The Field Of Play
A few years back, a blood relative (I suspect it was my dad) decided that we should all spend a family evening together watching a slideshow of images taken when my brothers and I were kids. A week later, there we were, crammed together on sofas, as the slide carousel beamed memory after memory in eight–second intervals.
Suddenly, one of those pictures popped up on the screen—the kind a person can never live down. At least, not in my family. And wouldn’t you know? The picture was of me.
What shocking act will make it into the history books of my family? What exactly was I doing in that infamous photo?
There I was, age twelve, sitting on a bench, reading. But that’s not the part that brought on the torrent of
You see, the picture was taken during a family trip to the West. We covered over two thousand miles in two weeks, and visited the Tetons, Jenny Lake Lodge, the Irma Hotel, the Black Hills, Devil’s Tower, Mammoth Springs, and many more of the wondrous places in the American West. But, for me, all of it blended into the background, forgotten, unnoticed, the minute a book found its way into my eager hands.
In truth, aside from my lingering emotional scars from an early morning trail ride on a freakishly large horse named Tiny, it was a spectacular trip, but one that did not change a basic fact: I love to read.
I vividly remember standing in the book section of Lowen’s Toy Store, staring up at a hardcover, high above me, out of my reach. I was six. I couldn’t yet read well enough to warrant the purchase of a thick book, no matter how lovely the cover.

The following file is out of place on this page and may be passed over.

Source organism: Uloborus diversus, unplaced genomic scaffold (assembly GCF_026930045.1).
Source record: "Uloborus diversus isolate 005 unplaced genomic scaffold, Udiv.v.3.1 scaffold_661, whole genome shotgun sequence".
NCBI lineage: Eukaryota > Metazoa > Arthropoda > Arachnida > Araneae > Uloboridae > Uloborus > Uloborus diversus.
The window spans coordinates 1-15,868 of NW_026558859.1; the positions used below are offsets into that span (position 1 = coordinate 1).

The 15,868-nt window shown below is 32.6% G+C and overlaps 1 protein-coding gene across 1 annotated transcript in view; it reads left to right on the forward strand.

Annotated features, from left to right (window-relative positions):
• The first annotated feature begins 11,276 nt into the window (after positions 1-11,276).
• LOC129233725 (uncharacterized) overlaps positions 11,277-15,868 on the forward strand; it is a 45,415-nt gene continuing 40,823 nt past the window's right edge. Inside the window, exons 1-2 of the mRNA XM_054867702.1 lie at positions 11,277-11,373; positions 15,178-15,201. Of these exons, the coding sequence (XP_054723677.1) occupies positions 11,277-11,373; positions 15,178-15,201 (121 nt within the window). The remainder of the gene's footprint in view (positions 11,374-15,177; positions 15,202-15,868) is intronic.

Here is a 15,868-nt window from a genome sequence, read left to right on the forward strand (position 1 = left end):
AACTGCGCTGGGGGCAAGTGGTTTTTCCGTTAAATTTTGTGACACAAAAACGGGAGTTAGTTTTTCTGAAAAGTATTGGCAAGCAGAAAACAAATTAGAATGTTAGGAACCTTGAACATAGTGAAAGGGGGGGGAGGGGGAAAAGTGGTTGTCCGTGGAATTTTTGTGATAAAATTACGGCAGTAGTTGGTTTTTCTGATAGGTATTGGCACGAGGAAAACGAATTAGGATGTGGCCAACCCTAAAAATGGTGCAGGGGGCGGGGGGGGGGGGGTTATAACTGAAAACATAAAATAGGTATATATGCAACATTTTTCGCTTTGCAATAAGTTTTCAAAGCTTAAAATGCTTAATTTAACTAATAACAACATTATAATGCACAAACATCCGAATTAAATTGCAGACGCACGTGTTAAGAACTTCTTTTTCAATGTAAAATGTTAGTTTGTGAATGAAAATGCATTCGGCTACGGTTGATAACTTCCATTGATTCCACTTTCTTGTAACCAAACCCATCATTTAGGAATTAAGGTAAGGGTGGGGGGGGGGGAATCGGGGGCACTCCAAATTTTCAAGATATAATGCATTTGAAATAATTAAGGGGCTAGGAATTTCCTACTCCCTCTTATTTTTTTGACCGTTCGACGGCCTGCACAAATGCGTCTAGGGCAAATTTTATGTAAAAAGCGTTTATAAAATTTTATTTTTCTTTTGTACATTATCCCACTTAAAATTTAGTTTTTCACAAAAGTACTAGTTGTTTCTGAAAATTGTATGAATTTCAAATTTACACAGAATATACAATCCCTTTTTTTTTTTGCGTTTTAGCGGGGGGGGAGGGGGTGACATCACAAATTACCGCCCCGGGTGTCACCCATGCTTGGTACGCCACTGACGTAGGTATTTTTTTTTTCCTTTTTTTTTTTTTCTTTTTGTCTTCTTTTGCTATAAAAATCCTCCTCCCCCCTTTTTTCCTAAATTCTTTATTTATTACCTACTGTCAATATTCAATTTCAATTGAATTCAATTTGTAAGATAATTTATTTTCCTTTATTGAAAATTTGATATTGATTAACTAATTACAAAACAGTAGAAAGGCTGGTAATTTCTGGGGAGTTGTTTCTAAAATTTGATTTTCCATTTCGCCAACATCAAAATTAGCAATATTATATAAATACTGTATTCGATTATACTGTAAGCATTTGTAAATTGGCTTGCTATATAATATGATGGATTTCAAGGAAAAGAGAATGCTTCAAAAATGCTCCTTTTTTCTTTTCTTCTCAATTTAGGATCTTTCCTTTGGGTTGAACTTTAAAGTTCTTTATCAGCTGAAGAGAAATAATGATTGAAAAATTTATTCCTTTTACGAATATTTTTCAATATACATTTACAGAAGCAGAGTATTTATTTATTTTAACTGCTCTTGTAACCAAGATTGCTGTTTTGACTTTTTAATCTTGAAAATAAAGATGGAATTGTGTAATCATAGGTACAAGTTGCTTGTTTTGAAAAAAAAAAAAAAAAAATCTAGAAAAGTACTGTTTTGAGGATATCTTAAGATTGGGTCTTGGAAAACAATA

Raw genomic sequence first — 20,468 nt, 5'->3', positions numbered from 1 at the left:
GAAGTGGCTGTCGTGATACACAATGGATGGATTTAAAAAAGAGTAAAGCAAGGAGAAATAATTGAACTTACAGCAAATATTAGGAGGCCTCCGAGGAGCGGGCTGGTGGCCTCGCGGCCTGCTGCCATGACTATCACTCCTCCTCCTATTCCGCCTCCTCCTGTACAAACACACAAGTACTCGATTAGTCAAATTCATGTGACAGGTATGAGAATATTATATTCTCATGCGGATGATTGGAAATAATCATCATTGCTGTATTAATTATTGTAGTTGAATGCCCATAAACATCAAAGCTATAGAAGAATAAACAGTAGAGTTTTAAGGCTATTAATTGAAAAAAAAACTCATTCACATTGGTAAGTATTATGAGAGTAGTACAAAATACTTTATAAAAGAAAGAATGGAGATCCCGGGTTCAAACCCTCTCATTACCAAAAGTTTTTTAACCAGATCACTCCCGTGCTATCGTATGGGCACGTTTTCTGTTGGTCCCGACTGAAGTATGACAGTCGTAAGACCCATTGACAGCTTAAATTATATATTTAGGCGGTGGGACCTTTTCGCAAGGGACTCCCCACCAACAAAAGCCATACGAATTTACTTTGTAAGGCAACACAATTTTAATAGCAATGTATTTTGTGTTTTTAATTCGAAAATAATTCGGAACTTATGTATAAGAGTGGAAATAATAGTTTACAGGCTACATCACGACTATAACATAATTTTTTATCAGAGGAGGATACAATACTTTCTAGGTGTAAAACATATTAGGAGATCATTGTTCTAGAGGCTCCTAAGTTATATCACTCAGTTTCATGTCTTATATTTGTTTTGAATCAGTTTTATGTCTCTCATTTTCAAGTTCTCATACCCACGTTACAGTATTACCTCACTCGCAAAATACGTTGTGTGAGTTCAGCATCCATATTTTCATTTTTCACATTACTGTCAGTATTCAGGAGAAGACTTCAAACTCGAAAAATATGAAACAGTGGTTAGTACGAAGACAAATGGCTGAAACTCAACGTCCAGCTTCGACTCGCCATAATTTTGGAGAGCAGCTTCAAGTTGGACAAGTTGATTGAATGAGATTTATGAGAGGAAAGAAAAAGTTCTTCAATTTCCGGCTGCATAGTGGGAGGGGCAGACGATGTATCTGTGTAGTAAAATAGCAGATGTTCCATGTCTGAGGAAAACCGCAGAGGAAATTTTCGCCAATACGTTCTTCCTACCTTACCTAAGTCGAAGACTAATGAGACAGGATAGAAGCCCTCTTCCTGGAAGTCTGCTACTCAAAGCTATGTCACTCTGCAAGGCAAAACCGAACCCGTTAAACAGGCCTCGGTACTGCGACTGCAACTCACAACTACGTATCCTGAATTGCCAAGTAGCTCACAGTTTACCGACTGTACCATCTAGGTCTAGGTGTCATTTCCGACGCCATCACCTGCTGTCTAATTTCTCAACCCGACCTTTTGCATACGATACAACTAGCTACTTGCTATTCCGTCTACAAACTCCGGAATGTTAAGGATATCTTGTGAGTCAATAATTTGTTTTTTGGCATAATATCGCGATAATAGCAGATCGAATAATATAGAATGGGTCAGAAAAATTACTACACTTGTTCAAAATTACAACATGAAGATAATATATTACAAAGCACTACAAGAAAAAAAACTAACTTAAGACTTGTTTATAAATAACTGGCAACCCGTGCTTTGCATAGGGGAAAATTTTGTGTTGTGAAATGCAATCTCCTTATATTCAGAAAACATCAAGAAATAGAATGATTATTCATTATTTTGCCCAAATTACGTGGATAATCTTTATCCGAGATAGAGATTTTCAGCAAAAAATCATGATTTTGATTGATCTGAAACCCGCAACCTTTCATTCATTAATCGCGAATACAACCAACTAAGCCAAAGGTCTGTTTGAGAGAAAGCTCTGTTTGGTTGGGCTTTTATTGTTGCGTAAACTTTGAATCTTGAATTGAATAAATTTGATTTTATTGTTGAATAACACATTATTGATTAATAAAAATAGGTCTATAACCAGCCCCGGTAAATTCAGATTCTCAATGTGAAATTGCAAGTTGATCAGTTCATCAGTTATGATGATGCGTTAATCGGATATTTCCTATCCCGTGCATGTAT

There were hundreds of books crowded onto the shelves, but I saw only that one. I wanted that book. I needed that book. I ached for it with all the passion in my young heart.
This is the part of the story where I say ‘thank you’—no, I say ‘God bless you’—to my mom.
When she found me standing there in the book section (again), and found out what I wanted, she could have turned me down on the very reasonable grounds that the book would still be there, someday in the future, when I had grown old enough to read it on my own. She could have dismissed my deep pleas as nothing more than a passing fancy.
She gave me the opportunity to make my case, to convince her, to bargain with my tiny allowance. She opened a door for me that day. I walked through it and I’ve never looked back.
Whatever fate holds in store for me, books will be a part of the equation. I’ve always understood that about myself.
Still, there was no way I could have known, not back on that fateful day, how important a role that particular book would play in the literary journey of my adolescence. I didn’t even know the title. I couldn’t even read the title. I knew only that the book spoke to me, called out my name, was worth the sacrifice of every coin I had—and every coin I would have until practically the third grade.
I have lost many possessions in this life, in one manner or another, but that book—my first real book—is not one of them.
Some of my sweetest memories from childhood are scattered like fairy dust across those thick pages. Memories of being tucked up on the sofa—piled up, if my brothers were there. Of moving my eyes back and forth between the words on the page and the face of my beloved parent—sometimes Mom, sometimes Dad—as I listened to the book coming to life. Reading this story was something I could not yet do for myself, which made their willingness to sit and read to me all the more precious.
To this day, that book, Louisa May Alcott’s story, Little Women, still captivates me, still brings tears to my eyes, just as it did when I was six. Just as it is doing now.
Several decades have passed since then, and I have continued on my reading path, never straying, never slowing.